Lithuania’s decision to ban the transit of certain goods between Russia and its isolated exclave of Kaliningrad has provoked wrath among top officials in Moscow, and even a threat of retaliation against the European nation. Kaliningrad shares land borders with two nations NATO, Lithuania and Poland, but not Russia. Captured from Nazi Germany by the Soviet Red Army in 1945 and later ceded to the Soviet Union, the Russian territory is home to about 500,000 people.
While it is surrounded on two sides by NATO nations, it’s a strategically vital patch of ground for Moscow as it provides Russia’s only Baltic Sea coastline. It is home to the Russian military’s Baltic Fleet, and a number of advanced nuclear-capable Iskander missile installations.
But the isolated patch of ground relies on its rail connection to the rest of Russia for the majority of its civilian imports. That rail line runs through Lithuania and then neighboring Belarus, which is a Russian ally.
On June 18, European Union member Lithuania prohibited the transit of all goods subject to EU sanctions imposed on Russia for its invasion of Ukraine via the rail link. That includes coal, metals, electronics, and construction materials.
Nikolai Patrushev, the Secretary-General of Russia’s Security Council and one of the most powerful figures in President Vladimir Putin’s inner circle, called Lithuania’s actions “hostile” and “in violation of the international law” during a visit to Kaliningrad on Tuesday.
“Russia will certainly respond to such hostile actions,” Patrushev was quoted as saying by Russian state media. “The consequences will have a serious negative impact on the population of Lithuania.”
In response, Lithuania said it was simply complying with EU decisions and stressed that the transit of passengers and non-sanctioned goods “continues uninterrupted.”
Anton Alikhanov, the Governor of Kaliningrad, said the ban was affecting about half of all imports to the territory.
“We consider this to be a most serious violation… of the right to free transit into and out of the Kaliningrad region,” he said in a video address posted on the Telegram messaging app the day after Lithuania’s announcement.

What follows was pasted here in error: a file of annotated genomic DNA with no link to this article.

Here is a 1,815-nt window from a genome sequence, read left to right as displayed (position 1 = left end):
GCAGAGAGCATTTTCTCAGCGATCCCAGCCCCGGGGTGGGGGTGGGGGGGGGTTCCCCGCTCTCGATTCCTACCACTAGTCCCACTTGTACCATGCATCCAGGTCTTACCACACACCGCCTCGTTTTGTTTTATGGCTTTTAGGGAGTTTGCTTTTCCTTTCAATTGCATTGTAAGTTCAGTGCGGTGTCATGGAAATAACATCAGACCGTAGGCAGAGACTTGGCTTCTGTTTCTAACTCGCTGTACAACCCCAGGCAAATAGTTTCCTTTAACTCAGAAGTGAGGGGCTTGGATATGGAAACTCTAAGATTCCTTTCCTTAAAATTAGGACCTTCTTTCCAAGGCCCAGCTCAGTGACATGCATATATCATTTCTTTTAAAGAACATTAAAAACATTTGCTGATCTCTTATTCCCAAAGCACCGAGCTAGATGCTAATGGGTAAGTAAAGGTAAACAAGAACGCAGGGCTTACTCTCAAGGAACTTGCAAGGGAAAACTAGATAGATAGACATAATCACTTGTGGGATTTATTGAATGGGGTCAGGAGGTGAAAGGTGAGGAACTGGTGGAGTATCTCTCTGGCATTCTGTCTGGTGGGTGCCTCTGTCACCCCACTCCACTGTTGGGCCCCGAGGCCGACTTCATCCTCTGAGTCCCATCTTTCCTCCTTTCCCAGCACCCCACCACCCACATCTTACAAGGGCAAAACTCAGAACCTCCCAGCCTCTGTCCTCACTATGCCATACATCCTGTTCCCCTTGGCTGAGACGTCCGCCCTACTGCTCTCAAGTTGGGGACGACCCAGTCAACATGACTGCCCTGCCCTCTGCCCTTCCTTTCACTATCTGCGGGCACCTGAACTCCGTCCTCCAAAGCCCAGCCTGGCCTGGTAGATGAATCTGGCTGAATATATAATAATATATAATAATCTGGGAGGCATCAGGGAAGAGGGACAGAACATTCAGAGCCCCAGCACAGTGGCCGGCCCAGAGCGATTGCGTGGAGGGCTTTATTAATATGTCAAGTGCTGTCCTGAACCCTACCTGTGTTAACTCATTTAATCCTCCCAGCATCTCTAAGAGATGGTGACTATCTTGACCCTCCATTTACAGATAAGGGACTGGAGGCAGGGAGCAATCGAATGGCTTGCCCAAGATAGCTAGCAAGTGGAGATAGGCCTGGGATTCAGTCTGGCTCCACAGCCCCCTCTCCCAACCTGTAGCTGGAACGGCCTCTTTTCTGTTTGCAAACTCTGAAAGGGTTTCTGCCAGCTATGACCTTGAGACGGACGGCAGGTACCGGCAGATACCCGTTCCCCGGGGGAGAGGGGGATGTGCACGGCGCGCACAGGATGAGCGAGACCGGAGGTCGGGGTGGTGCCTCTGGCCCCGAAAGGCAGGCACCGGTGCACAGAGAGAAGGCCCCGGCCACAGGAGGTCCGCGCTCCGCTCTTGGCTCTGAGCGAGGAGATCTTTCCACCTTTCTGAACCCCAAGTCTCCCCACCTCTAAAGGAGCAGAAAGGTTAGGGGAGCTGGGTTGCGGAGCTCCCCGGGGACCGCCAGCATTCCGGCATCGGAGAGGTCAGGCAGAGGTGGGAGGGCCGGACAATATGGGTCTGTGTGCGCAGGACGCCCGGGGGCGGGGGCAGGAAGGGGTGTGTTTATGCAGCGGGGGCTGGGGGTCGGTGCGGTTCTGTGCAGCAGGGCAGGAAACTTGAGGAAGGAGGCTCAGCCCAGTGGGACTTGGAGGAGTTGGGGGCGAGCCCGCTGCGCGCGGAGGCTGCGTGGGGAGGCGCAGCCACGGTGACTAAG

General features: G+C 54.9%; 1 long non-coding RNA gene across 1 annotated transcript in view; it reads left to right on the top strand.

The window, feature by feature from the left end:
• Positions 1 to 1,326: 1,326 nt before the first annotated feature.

Videos posted on social media last weekend by residents in Kalingrad appeared to show panic buying at stores.
Lithuanian authorities have mocked the complaints from Russian officials, saying no “blockade” is being imposed on Russia’s European exclave.
“It’s ironic to hear rhetoric about alleged violations of international treaties from a country which has possibly violated every single international treaty,” Lithuanian Prime Minister Ingrida Simonyte told reporters, according to the Reuters news agency.
Western officials have been quick to point to Russia’s blockade of all ports along Ukraine’s southern Black Sea coast, which has interrupted global food supplies. The United Nations has warned that.
EU foreign policy chief Josep Borrell cautioned Moscow against any escalation over Lithuania’s enforcement of the bloc’s sanctions.
“We are in a precautionary mood,” Borrell said Monday. “But Lithuania is not guilty. It is not implementing national [unilateral] sanctions. It is not implementing their will. Whatever they are doing has been the consequence of the previous consultation with the [European] Commission.”
With its Baltic Sea port that remains ice-free year-round, Kaliningrad had provided Russia a viable way to try and bypass the myriad international sanctions imposed against it over the Ukraine war. But the restrictions on goods moving through Lithuania will greatly limit that prospect.
Both the Kremlin and Russia’s Foreign Ministry echoed Patrushev’s threats of “practical” retaliation against Lithuania, but Moscow hasn’t yet indicated what that will entail.
Russian lawmaker Leonid Slutsky told state news agency RIA Novosti on Wednesday that Moscow could, as a potential option, disconnect Lithuania from the regional power grid.
On Wednesday, Lithuanian President Gitanas Nauseda told Reuters that his country was ready for Russia to retaliate by severing its connection to the BRELL power grid, but he added that he did not expect a military confrontation over the transit ban.
Three decades after they severed ties with the Soviet Union, Lithuania, Latvia and Estonia still depend on Russia for much of their power supply. Last year, however, Lithuania established a way to connect to the continental European grid via Poland, lowering its dependence on Moscow.